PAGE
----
Peter Turner
3 years ago
Reply to  Colin Elliott

So obviously correct that it seems surprising it should need to be pointed out.

Ian Turton
Ian Turton
3 years ago

Surprising to see this slant from a conservative party adviser and speachwriter?
Consistency? E.g on the one hand painting “we would be pressured to acceed, yet then nothing the Polish/ Hungarian veto?
I could go on. But why. Minds are made up, sides taken.
Follow the money (like the PPE scandal for which no senior criminal will be adequately tried never mind punished?). Who pays Peter …probably the same mob?

David Bell
David Bell
3 years ago
Reply to  Ian Turton

On PPE I have one simple question, what would the headlines have said if the government hadn’t bought enough and there were now shortages and NHS staff were dying as a result?

PPE is only a scandal if you prefer the alternative!

aemiliuspaullus
aemiliuspaullus
3 years ago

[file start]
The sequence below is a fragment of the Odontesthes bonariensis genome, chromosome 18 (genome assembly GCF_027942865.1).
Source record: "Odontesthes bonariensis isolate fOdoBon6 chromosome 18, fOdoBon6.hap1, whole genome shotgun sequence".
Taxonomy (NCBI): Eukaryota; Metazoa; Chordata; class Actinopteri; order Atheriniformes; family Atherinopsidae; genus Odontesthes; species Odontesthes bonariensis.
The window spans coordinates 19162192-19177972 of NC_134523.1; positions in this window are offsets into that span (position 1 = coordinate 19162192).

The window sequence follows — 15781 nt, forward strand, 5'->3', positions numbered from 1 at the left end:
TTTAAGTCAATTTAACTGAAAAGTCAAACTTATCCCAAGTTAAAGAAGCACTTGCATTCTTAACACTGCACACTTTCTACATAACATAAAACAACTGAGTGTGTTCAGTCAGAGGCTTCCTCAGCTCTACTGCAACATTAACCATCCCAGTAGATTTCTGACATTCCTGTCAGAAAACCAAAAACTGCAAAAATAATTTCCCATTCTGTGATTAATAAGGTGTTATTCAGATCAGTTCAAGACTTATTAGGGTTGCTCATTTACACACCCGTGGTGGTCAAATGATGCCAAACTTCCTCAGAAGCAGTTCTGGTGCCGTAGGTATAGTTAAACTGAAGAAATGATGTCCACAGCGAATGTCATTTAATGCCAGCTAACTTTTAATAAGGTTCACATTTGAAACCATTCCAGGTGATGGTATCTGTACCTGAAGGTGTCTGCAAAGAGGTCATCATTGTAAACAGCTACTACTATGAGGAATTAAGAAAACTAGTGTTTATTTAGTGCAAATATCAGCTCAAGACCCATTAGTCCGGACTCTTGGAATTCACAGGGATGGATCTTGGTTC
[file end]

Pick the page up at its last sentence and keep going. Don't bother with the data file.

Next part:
In hindsight, do you think Britain was right or wrong to vote to leave the European Union?

Right to leave: 38% (-3)

Wrong to leave: 51% (+2)

Via @YouGov, 11-12 Nov

Changes w/ 4-5 Nov

Record high % wrong and record high lead of wrong over right.

polidoris ghost
polidoris ghost
3 years ago

I don’t pay attention to YouGov polls, or most other polls for that matter.
As someone observed recently: When you commission a poll the first question that the polsters will ask you is “What result do you want?”
I find dissecting chicken giblets to be both a cheaper and a more reliable guide to how the public will actually vote.

Mark Corby
Mark Corby
3 years ago

The Romans were great fans of inspecting chicken entrails, and look where it got them.
The greatest Empire the world has ever seen, the invention of the middle class, an astonishingly liberal society when it came to sex, race and gender, plus magnificent ‘games’ the like of which we can only dream of.
S.P.Q.R.

Mark Corby
Mark Corby
3 years ago

The Romans were great fans of inspecting chicken entrails, and look where it got them.
The greatest Empire the world has ever seen, the invention of the middle class, an astonishingly liberal society when it came to s*x, race and gender, plus magnificent ‘games’ the like of which we can only dream of.
S.P.Q.R.

Fraser Bailey
Fraser Bailey
3 years ago

All polls have lost all credibility. They are designed to find a specific answer and are as fake as the media that commissions and reports them.

Andrew Best
Andrew Best
3 years ago

Does not matter what a poll says.
We are going and good bye to the EU.
Good luck to the EU, no leaver I know wishes harm for Europe.